Save a Life: Drinking and driving simulator tour begins in Europe
November 13, 2009
- The multi-million dollar drinking and driving simulator is making its way to schools and military units across Europe
- Save a Life Tour is an alcohol-awareness program designed to educate people about the dangers associated with drinking and driving
KAISERSLAUTERN, Germany -- Spc. Ottonio Fletcher couldn't explain why he lost complete control while driving a multi-million dollar drinking and driving simulator as part of the Save a Life Tour Nov. 5, at the Kaiserslautern Community Activity Center on Daenner Kaserne.
"The car was drunk," said Fletcher, from Headquarters Company, 21st Theater Sustainment Command, giving the best explanation that he could.
Save a Life Tour is an alcohol-awareness program designed to educate people about the dangers associated with drinking and driving, said Heather Robinson, the U.S. Army Garrison Kaiserslautern's alcohol and drug control officer, who is coordinating the tour for USAG Baden-WAfA1/4rttemberg communities.
First time overseas, the tour will educate Soldiers and high school students in Kaiserslautern until Nov. 18. It will then travel to Mannheim Nov. 19-21 and Heidelberg Nov. 23-25 before continuing its seven-week run at Army installations throughout Europe.
Each presentation of the tour begins with a 10-minute video "Red Asphalt V" projected on two 10-foot screens blaring gruesome images of real-life tragedies and heart-wrenching testimony of those left behind to deal with the aftermath.
"The video that they showed - people who have died from drinking and driving - really brought it home for me," said Staff Sgt. Dennisur Thompson, from Headquarters Company, 21st TSC.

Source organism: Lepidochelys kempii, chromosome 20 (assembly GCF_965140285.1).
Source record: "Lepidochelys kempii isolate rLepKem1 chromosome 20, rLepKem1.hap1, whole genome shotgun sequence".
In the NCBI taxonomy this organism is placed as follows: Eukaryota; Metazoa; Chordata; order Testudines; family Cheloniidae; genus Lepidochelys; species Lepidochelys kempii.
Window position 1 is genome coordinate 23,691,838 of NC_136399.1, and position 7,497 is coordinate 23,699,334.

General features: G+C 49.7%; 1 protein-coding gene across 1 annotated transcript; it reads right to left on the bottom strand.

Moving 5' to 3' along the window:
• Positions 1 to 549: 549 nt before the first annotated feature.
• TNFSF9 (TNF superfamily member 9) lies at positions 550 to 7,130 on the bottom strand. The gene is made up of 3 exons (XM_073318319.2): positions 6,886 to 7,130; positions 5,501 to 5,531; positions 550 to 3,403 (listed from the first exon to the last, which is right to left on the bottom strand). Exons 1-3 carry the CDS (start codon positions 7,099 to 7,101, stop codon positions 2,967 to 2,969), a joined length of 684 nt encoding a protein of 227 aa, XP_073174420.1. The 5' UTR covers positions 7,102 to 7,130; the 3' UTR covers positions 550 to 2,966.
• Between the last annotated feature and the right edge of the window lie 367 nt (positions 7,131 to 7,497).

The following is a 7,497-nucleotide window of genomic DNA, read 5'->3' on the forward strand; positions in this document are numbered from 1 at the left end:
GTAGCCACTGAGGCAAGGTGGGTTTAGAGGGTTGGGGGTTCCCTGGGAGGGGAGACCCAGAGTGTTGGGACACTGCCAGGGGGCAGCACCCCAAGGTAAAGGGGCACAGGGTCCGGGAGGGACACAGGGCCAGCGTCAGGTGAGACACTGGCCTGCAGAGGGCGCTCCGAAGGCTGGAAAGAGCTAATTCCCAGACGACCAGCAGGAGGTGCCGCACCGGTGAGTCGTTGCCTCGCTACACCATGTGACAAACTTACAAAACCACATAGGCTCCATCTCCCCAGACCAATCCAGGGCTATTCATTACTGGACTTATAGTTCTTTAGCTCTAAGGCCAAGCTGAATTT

After the video presentation, Chris Geysbeek, one of two managers with the European Save a Life Tour, talked with the 50 to 60 Soldiers attending this first training session.
Standing in the middle of banners with grave messages such as "Drinking and Driving Kills," the first thing Geysbeek said, "We are not here to preach. We want you to be there for your friends."
Near the end of his almost one-hour presentation, Geysbeek recounted being there as his best friend - since they were both 2 years old - being killed by a drunk driver, throwing him off his motorcycle, and sending him flying 400 feet before he finally landed.
"My hope is that because of this presentation one person will be able to step up and take the keys from their friends," he said after recounting the death of his best friend.
Andy Tipton, the other manager for the European Save a Life Tour, said everyone who works for this company has been affected by drinking and driving.
Funded by the Army Center for Substance Abuse Programs, the Save a Life Tour also includes in its presentation an open casket, earmarked for the next DUI victim.
Now taking center stage was the 185-degree driving simulator equipped with a seat, dashboard with gauges and a speedometer, emergency brake, ignition, steering wheel, turn signal and air bag. This driver's side of the car replicates the inside of a 2001 Ford Impala.
With 85 real-time miles, the simulator contains 23 scenarios ranging from city to urban road conditions. There are also scenarios which include weather conditions such as fog and snow, as well as night-time driving situations.
Fletcher's explanation about the driving simulator being drunk was right on the mark, Tipton said.
"The alcohol delay people normally experience while drunk is now inside the car instead of the driver," Tipton said. "So the commands between the brake, gas and steering wheel are going to be delayed."
Bellowing out "DUI level has been increased," the 1,000-pound simulator can go up to 11 levels with a blood alcohol content of .34.
Soldiers who exited the simulator agreed that it gave them a more realistic understanding of what driving intoxicated feels like.
"I'm completely sober, but I couldn't control the way or timing of how it turned," Fletcher said.
"When the levels kept increasing, it actually felt like I was drunk," Thompson said. "It made me want to focus just on the road and not look left or right. I was trying to drive straight."
That is exactly what a drunk driver does to avoid being stopped by the police, Tipton said.
For more information on the Save a Life Tour, visit <a href="http://www.savealifetour.com">www.savealifetour.com.</a>
Schedule for European tour:
Kaiserslautern: Nov. 5-18
Mannheim: Nov. 19-21
Heidelberg: Nov. 23-25
Hohenfels: Nov. 30
Grafenwoehr - East Camp: Dec. 1-2
Grafenwoehr - South Camp: Dec. 3-4
Schweinfurt: Dec. 7-9
Bamberg: Dec. 10-11
Ansbach: Dec. 14-16
Baumholder: Dec. 17-18 and 21-22